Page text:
In a preferred embodiment of the method initiating a delay-locked loop comprises providing an initial setting to a numerically controlled oscillator using the results of the cross-correlation computation. The output of the numerically controlled oscillator is used to control an interpolator which receives and adjusts one or more of the input or output signals. The interpolator preferably corrects whole sample timing offsets employing indexing modification and corrects fractional timing offsets employing a finite impulse response filter. The numerically controlled oscillator settings are preferably updated using a filtered cross-correlation computation.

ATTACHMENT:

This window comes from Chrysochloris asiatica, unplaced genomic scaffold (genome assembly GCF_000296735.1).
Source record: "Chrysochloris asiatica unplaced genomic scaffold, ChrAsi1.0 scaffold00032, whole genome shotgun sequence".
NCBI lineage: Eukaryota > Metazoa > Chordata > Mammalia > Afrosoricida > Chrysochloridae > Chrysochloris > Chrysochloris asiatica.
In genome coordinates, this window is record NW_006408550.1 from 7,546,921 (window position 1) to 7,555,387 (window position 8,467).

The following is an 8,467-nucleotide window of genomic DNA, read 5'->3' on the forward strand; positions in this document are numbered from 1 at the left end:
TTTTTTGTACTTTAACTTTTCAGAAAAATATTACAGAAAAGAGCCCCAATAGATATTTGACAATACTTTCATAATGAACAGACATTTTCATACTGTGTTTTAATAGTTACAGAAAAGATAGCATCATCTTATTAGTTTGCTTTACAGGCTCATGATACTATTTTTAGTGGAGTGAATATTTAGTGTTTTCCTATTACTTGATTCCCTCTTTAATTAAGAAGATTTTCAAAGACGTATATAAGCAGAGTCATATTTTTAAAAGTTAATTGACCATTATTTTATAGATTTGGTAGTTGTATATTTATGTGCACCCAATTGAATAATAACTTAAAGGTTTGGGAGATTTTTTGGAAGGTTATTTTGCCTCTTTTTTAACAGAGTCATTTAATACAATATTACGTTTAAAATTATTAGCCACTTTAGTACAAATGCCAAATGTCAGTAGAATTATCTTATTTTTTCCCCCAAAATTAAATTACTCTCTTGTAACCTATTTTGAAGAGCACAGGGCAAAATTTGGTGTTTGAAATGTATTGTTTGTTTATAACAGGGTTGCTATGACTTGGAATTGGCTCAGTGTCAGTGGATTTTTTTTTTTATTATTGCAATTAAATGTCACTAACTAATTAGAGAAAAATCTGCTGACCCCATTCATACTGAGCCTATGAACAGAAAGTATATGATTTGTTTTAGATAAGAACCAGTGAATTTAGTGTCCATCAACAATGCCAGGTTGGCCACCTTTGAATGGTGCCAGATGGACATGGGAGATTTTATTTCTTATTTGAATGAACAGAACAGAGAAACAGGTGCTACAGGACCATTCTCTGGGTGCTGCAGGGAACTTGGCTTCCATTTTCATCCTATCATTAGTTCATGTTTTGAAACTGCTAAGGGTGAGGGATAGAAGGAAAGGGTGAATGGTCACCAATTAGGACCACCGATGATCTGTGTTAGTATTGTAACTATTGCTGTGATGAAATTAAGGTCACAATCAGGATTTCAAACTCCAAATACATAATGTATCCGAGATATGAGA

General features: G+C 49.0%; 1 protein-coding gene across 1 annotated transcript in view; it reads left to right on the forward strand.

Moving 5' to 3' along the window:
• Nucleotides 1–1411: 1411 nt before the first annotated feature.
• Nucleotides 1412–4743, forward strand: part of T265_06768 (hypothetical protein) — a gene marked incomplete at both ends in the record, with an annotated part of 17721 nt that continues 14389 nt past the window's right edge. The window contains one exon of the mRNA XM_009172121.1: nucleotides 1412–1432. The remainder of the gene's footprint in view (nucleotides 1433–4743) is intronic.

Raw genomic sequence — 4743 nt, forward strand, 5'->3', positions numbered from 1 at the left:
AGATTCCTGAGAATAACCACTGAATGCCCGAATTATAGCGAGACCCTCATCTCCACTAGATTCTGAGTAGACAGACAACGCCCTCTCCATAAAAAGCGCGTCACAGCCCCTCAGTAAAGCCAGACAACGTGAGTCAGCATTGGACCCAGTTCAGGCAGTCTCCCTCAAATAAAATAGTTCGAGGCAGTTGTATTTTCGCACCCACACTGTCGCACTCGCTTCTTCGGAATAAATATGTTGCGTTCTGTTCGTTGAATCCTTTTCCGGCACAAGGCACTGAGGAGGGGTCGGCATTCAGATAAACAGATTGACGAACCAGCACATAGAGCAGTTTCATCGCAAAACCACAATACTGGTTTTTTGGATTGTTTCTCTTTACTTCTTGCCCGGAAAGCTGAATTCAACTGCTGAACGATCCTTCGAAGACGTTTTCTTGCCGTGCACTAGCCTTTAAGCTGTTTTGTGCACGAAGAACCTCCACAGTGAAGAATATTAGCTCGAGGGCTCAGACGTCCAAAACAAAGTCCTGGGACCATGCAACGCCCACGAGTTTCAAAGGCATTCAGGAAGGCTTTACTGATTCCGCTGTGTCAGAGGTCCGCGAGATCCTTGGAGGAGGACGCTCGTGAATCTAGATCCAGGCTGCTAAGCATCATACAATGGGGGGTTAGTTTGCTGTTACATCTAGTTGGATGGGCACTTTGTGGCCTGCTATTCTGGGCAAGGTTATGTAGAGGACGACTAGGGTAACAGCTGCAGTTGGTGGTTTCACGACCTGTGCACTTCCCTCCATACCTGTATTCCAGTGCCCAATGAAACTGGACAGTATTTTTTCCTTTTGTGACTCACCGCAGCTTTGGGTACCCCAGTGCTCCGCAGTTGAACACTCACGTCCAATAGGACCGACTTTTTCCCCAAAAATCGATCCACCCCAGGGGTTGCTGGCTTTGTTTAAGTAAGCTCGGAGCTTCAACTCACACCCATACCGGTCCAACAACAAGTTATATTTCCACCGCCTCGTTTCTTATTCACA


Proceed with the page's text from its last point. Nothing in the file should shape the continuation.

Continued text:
According to another aspect the present invention provides a system for timing error correction in an adaptive predistortion linearized communications system. The system comprises a first input receiving a digital input signal from an input to the communications system, a second input receiving a digital output signal from an output of the communications system, and a cross-correlation computation block computing a cross-correlation function between the input and output signal. The system further comprises a cross-correlation peak detection block for determining the position of the peak of the cross-correlation function, and a timing delay estimator for determining an estimated timing error from said position of the peak of the cross-correlation function. The system further comprises an interpolator for receiving and adjusting one or more of the digital input or output signals in response to the estimated timing error.